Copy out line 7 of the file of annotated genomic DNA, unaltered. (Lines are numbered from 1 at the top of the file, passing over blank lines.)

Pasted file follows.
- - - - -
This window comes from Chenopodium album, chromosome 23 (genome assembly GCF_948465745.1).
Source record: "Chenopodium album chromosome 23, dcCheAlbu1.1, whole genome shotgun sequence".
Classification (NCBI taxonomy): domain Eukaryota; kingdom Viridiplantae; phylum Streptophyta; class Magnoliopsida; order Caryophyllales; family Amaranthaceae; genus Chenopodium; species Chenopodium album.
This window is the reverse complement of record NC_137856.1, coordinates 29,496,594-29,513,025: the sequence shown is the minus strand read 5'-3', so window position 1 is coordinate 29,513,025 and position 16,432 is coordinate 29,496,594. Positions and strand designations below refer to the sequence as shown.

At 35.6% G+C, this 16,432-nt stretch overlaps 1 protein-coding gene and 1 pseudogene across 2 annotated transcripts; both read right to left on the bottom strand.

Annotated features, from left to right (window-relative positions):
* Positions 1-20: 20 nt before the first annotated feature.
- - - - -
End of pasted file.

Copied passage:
* Positions 1-20: 20 nt before the first annotated feature.